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The average tour interval is 26 months. The Army's harmony guidelines recommend that Army units achieve 24 months between each six-month operational tour. Whilst there are necessary exceptions for certain trades and units, the situation continues to improve and we are generally succeeding in this aim.
Mr. Quentin Davies:
Effective risk management underpins all activities at the Atomic Weapons Establishment (AWE), including nuclear operations, technical programmes
and construction work. This is undertaken in close consultation with the Ministry of Defence, regulators and other stakeholders.
Safety cases have been developed for every nuclear process and activity at AWE sites. These are based on the principle that risks should be as low as reasonably practicable. All AWE risks are managed continuously and proactively with stakeholders, in accordance with AWE's licence under the Nuclear Installations Act 1965.
Nick Harvey: To ask the Secretary of State for Defence what changes in the volume of (a) intermediate and (b) low level radioactive waste held at the Atomic Weapons Establishment are expected to take place over the next three years. 
Mr. Quentin Davies: The 2007 UK Radioactive Waste Inventory lists the volume of intermediate and low level radioactive waste that is expected, as of 1 April 2007, to arise in future years at the Atomic Weapons Establishment. This document is available from the Nuclear Decommissioning Authority website:
It includes forecast quantities for the period 2010 to 2014. It states that the volume of intermediate level waste is forecast to be 1,040 cubic metres and the volume of low level waste is forecast to be 6,200 cubic metres.
Nick Harvey: To ask the Secretary of State for Defence what the timetable is for submission of all his Department's proposed planning applications at (a) AWE Aldermaston and (b) AWE Burghfield.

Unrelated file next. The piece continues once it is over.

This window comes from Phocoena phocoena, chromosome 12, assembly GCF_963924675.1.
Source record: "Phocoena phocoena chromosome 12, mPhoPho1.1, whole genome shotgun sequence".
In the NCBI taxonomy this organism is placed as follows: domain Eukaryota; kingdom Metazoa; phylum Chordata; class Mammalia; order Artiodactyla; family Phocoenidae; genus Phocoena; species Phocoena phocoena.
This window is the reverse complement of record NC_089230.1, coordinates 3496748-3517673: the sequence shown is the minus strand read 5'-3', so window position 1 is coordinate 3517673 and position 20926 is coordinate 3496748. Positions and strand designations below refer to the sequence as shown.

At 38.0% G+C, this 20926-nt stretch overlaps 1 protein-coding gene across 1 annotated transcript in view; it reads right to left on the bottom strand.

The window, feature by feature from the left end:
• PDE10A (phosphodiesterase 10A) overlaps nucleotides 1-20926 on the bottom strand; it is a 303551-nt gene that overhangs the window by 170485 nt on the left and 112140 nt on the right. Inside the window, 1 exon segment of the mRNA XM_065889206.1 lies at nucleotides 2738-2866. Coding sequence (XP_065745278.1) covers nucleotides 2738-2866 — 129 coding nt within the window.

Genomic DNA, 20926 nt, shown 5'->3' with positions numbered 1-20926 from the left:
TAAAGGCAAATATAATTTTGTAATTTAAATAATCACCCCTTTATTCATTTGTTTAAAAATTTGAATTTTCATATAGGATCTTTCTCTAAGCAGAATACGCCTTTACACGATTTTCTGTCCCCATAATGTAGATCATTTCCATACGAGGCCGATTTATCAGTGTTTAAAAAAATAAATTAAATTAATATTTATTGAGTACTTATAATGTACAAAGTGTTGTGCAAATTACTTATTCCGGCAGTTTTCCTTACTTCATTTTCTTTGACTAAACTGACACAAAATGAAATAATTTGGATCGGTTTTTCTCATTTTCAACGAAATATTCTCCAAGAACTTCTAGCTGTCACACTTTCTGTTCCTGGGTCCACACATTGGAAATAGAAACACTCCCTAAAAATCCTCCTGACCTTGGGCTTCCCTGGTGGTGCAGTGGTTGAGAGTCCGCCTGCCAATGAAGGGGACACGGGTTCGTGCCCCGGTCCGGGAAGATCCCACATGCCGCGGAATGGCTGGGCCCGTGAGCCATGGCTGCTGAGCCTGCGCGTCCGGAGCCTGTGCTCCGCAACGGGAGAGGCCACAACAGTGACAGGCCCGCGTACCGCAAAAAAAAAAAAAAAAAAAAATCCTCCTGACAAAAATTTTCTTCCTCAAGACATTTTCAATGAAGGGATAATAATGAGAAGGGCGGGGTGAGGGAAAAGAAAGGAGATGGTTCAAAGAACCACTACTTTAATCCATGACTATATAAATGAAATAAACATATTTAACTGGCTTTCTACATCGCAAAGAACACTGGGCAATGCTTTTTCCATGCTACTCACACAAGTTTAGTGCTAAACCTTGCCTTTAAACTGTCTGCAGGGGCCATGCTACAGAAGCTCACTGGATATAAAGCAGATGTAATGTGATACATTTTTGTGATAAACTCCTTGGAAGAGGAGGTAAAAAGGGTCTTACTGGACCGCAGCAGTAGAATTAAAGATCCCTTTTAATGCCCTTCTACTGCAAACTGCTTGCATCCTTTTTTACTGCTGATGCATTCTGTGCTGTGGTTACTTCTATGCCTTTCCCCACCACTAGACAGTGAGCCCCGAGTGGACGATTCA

|Project description||Site||Timing of planning application|
Mr. Prisk: To ask the Secretary of State for Defence how many Christmas functions arranged by his Department and its agencies (a) the then Secretary of State, (b) officials of his Department and (c) officials of its agencies (i) hosted and (ii) attended in 2008; what the cost to the public purse was; and if he will make a statement. 
Departmental policy is that Christmas functions are not an appropriate use of the Defence budget and therefore any functions should be fully funded from non-public funds such as staff subscriptions. No Christmas functions were arranged at public expense in 2008, but public funding of £838 was incurred in transporting MOD and service personnel to a Defence Equipment and Support Christmas Carol Concert in Bath.
Mr. Philip Hammond: To ask the Secretary of State for Defence how much (a) his Department and (b) its agencies have spent on Christmas (i) cards, (ii) parties and (iii) decorations in the last 12 months. 
This figure includes printing, purchase and postage, but excludes a small amount spent by defence attaches, for permitted representational purposes which is not identifiable and could be provided only at disproportionate cost.
Mr. Bob Ainsworth [holding answer 12 October 2009]: The majority of research expenditure is undertaken under the science, innovation and technology budget which in 2009-10 is £471 million. The current planning assumption is that approximately £439 million will be available in 2010-11. Departmental expenditure limits have not yet been set for the years beyond 2010-11.
Mr. Heald: To ask the Secretary of State for Defence how many first-class flights were taken by each Minister in his Department in 2008-09; and what the (a) origin, (b) destination and (c) cost was of each such flight. 
|(1) Including outward business class fare.|
(2 )Return fare.
|Percentage of invoices paid within 10 days of receipt|
The figures provided represent all invoices processed by the MOD financial management shared service centre and the four MOD trading funds; the Defence Science and Technology Laboratory, Met Office, the Defence Support Group and the United Kingdom Hydrographic Office.
Dan Rogerson: To ask the Secretary of State for Defence (1) which requests for information received by his Department under the provisions of the Freedom of Information Act 2000 in 2008 were (a) classified as not resolvable and (b) refused in full;